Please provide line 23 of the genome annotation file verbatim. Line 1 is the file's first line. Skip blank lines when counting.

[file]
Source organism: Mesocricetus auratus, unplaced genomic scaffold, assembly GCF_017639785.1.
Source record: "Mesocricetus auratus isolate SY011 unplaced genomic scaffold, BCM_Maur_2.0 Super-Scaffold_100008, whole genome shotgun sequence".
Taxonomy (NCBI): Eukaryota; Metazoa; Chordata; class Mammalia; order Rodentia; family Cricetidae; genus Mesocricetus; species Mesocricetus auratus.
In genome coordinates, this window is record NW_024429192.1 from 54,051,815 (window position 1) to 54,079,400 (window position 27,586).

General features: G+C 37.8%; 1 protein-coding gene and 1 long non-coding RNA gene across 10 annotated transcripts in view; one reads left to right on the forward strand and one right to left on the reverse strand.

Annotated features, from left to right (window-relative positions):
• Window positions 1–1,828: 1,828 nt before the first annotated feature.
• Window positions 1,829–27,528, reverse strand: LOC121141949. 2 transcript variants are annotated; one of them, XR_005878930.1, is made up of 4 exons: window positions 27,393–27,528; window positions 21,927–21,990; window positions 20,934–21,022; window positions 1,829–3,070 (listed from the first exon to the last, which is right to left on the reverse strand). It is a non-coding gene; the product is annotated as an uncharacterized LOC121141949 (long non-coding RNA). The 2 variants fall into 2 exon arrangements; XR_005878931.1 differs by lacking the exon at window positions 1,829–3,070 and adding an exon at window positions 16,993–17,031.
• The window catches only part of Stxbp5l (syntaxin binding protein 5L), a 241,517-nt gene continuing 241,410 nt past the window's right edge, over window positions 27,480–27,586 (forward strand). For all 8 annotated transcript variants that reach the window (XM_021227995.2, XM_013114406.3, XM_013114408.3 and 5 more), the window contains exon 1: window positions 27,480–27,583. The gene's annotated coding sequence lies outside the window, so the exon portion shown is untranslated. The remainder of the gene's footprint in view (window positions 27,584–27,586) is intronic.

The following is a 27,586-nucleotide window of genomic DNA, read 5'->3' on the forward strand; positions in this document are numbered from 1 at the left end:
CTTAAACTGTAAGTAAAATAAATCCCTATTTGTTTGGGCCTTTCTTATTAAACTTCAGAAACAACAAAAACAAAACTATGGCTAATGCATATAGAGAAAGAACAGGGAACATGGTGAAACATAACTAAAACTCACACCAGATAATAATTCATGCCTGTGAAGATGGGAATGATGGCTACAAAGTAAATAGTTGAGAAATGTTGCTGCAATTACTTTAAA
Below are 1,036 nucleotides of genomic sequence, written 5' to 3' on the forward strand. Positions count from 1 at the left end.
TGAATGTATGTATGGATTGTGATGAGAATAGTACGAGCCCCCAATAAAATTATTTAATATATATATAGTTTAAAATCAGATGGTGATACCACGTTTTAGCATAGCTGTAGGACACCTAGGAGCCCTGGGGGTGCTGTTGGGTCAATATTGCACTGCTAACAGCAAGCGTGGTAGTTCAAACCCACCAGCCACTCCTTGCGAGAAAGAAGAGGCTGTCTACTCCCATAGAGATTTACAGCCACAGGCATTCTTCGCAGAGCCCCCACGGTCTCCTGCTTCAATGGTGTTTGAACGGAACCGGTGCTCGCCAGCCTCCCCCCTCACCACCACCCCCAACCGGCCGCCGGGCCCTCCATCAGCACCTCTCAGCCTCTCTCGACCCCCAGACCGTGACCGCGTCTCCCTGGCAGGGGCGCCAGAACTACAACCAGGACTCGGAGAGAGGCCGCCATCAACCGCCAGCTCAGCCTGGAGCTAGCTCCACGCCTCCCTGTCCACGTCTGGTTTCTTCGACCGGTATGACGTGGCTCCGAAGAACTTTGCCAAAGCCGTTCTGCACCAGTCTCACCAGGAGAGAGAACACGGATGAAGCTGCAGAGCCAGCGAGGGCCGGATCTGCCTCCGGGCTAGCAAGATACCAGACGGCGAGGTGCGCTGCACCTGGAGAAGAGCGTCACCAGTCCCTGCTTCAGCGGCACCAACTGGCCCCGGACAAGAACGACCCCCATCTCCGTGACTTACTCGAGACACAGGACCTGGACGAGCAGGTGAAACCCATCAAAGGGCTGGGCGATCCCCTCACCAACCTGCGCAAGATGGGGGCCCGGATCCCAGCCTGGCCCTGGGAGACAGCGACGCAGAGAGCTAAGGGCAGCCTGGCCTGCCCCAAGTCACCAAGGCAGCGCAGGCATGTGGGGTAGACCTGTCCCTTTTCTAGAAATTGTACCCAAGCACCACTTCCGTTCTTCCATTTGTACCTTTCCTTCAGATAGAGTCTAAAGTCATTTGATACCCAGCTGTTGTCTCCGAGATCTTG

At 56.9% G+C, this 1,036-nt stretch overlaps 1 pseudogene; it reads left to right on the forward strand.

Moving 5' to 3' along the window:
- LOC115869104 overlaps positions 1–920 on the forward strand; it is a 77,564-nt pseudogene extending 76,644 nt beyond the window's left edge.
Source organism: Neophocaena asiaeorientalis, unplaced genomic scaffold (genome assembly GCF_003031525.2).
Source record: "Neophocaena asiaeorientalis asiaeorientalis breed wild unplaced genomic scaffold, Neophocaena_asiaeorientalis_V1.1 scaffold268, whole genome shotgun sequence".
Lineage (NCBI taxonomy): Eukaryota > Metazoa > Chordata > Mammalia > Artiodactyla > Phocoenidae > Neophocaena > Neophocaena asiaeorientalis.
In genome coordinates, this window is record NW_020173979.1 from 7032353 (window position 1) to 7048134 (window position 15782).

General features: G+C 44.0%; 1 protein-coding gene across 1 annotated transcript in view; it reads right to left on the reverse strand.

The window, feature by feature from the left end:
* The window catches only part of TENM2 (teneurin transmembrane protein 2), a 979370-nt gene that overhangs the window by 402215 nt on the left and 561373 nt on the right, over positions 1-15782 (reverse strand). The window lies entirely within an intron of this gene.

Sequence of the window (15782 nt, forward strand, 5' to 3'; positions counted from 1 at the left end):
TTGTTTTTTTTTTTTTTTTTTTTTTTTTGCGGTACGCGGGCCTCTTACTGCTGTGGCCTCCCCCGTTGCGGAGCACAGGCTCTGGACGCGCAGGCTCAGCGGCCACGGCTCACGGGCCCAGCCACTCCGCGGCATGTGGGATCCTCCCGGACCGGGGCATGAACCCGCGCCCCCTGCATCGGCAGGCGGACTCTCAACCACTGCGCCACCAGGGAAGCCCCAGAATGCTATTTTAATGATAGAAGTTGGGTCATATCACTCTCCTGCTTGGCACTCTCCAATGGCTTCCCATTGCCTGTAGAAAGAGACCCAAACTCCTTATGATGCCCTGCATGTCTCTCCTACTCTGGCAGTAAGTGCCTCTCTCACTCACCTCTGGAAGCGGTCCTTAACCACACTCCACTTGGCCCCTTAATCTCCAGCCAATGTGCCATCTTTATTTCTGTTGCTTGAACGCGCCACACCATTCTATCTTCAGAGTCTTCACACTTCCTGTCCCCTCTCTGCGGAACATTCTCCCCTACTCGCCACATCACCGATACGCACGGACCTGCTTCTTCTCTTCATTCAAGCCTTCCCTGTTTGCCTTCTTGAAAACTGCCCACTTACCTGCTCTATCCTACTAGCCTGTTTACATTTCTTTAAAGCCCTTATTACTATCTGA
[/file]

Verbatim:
* The window catches only part of TENM2 (teneurin transmembrane protein 2), a 979370-nt gene that overhangs the window by 402215 nt on the left and 561373 nt on the right, over positions 1-15782 (reverse strand). The window lies entirely within an intron of this gene.